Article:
The SPCA says staff members at a Vancouver Island branch have endured withering public criticism after arranging the adoption of a potbellied pig that was later butchered by its new owner.
Spokeswoman Lorie Chortyk said workers at the Cowichan branch in Duncan were already upset about the death of the pig, named Molly.
“They are just getting inundated with nastiness,” she said Tuesday, days after the society confirmed that Molly had been destroyed by her new owner, barely a month after being adopted.
Molly and 56 other pigs were seized during a cruelty investigation on Vancouver Island in 2016 and Chortyk said the British Columbia society was responsible for finding new homes for all the animals.
Media outlets are reporting that the man who adopted Molly was pleading for an end to death threats in a Facebook post that has since been deleted.
The man could not be reached for comment, but in the post he reportedly apologizes, saying he did not adopt Molly with the intention of killing her, but she was aggressive towards other animals in the home.
Chortyk said the man signed an agreement specifically promising not to slaughter the pig and knew it could be returned to the SPCA, but his actions are legal because he owned Molly and she died humanely.
“We totally understand why people are upset. I mean, no one is more upset than we are, but I think we have done everything we can,” she said of the society’s process to find safe homes for its animals.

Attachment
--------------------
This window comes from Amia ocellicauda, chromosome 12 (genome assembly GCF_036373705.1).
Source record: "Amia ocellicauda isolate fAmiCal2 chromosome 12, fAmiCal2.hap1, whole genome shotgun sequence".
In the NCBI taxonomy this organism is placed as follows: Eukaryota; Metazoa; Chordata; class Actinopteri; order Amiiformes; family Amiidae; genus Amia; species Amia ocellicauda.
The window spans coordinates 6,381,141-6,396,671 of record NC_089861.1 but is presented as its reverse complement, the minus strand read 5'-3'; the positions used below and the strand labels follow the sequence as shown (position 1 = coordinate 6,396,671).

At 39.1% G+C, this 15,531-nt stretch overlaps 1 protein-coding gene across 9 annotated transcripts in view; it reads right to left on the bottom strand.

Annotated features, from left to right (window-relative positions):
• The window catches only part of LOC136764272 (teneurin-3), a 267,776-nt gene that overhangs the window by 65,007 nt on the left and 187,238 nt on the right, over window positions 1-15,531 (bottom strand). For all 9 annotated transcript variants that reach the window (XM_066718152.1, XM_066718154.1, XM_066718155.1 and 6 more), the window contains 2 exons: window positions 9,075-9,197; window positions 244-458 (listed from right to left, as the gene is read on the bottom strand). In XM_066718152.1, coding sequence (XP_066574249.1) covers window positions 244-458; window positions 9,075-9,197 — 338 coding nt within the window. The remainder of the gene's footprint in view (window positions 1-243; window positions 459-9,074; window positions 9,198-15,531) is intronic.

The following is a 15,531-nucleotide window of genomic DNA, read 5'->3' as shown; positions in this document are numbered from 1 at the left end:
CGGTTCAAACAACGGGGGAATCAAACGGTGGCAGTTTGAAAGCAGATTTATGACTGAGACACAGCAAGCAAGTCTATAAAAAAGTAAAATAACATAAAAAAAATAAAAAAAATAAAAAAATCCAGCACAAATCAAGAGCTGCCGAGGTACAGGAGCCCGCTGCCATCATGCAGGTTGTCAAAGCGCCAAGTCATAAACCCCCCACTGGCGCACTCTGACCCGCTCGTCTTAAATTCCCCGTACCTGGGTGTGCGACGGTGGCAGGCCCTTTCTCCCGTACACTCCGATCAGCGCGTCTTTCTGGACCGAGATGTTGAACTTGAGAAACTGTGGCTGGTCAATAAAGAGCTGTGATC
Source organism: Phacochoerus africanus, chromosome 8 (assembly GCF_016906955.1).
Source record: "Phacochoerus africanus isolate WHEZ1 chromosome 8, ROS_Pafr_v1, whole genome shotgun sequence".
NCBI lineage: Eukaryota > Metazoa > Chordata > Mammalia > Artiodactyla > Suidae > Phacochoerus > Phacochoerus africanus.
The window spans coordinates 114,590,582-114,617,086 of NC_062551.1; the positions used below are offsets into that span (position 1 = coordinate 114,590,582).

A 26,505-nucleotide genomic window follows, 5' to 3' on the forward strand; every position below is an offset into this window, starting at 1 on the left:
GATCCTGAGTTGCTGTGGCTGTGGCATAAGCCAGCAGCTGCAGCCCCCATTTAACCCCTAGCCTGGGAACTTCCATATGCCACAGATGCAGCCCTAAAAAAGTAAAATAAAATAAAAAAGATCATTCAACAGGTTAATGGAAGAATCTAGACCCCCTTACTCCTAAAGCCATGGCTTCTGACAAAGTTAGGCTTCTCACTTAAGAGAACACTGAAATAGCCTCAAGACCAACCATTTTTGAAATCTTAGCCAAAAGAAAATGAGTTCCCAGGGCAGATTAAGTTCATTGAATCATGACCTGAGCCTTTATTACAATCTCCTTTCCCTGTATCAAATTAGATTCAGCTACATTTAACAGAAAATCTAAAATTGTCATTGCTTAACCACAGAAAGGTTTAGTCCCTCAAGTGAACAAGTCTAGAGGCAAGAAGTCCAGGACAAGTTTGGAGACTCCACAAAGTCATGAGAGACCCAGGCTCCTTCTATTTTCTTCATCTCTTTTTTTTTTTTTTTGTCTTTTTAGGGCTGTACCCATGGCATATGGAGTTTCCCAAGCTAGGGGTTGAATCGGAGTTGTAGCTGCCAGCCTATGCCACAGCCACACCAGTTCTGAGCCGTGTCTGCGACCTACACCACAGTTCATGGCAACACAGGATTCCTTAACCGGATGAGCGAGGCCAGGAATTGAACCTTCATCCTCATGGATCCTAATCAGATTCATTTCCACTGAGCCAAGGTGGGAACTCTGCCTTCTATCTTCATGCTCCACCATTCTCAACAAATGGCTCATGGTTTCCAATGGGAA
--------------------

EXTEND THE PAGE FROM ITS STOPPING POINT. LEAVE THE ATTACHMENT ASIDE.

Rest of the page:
Chortyk said the incident was the first of its kind in her 17 years at the society. Because the pig had a name, she said it’s possible people thought of it more as a pet than a farm animal.
“The saddest thing is that no one seems to care that millions of pigs die in factory farms every year,” she said.
She said the legalities are complex but the society is reassessing its adoption contracts. In the meantime, the man who adopted Molly has been identified in the society database and will be barred from any future adoptions.
A statement from the Agriculture Ministry released Tuesday said it is always open to ideas on how to improve animal welfare policy and legislation, but it will not be conducting a review of either one of those in this incident.
Story from The Canadian Press